Chinese President Hu Jintao went further in separate remarks, saying “China's central task now is to develop the economy and make life better for the people,” adding that, “China's per capita emission is relatively low.” This last statement is true only because as rapid as Chinese growth has been, it has not yet reached even half of its 1.3 billion people. According to the OECD, China’s carbon dioxide emissions per unit of output are five times greater than America’s. And Beijing has just launched a $450 billion domestic stimulus package, with special provisions to aid its emerging auto industry and world’s largest steel industry.

And they have their eyes set on much more development under the rubric of differentiated responsibilities. China released a climate change plan in June 2007, which identified such priority areas as advanced coal technologies, energy efficient buildings, clean vehicles, and advanced industrial technologies. The 1st National Climate Change Strategy stressed that the country's top priority remains “sustainable development and poverty eradication.” Ma Kai, chairman of China's National Development and Reform Commission told the international press at the time, “The international community should respect the developing countries' right to develop.” India, Brazil and the other rising countries feel the same way, as they should.

The International’s approach would undermine a key component of Barack Obama’s economic program. Obama campaigned on a plan to invest $150 billion over the next decade to create renewable energy sources and “green” technologies that he insisted would generate five million good paying jobs that “can't be outsourced.” If the United States could build a comparative advantage in “green” industries, it could expand exports to help reduce our current trade deficit, which has been hovering around $700 billion annually. But these hopes would be dashed if America is pressured into giving this technology away or allowing it to be stolen by a concerted global effort to redistribute the world’s wealth – and in the process undermine intellectual property rights, a pillar of the capitalist system China has systematically violated.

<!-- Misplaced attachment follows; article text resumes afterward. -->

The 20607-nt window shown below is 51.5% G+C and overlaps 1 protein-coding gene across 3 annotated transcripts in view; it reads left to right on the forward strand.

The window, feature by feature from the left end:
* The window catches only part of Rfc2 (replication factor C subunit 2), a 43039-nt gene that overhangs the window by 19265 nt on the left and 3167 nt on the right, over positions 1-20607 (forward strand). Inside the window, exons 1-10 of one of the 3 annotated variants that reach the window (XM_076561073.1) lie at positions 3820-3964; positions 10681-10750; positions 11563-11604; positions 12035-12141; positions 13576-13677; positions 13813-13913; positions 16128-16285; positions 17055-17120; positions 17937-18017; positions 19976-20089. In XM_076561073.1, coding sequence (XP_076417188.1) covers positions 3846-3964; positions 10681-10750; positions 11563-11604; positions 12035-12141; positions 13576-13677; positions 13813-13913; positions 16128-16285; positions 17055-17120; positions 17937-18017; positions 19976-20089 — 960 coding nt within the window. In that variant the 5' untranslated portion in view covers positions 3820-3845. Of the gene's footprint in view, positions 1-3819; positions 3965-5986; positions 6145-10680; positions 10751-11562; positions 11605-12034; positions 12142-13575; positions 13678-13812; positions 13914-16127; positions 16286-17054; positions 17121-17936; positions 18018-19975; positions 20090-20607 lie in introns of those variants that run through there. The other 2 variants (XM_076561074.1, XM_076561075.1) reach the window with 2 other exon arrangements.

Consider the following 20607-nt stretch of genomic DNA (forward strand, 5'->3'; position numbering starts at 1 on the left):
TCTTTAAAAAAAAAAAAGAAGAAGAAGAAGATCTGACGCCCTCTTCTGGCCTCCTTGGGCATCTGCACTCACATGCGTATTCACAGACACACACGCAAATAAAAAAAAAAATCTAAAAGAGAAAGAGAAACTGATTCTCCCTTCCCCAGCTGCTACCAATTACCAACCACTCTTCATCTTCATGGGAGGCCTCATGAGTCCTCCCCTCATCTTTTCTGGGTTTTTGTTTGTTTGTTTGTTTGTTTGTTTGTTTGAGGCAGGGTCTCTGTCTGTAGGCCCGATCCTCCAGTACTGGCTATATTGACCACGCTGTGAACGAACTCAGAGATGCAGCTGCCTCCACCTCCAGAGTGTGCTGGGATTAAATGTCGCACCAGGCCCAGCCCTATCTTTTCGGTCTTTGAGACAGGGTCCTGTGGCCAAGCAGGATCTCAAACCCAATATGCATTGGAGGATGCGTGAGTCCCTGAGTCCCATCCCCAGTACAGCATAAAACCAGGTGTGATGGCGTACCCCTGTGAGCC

Will the Obama administration fall for this international transfer of wealth agenda? It has been embraced by his Assistant for Energy and Climate Change, Carol Browner. If President Obama signs a UN proposal that still contains the “common but differentiated responsibilities” language, he will not be changing the climate of the world; he will be changing the balance of power in the world, in ways directly harmful to American prosperity and security.

William Hawkins is a consultant on international economics and national security issues.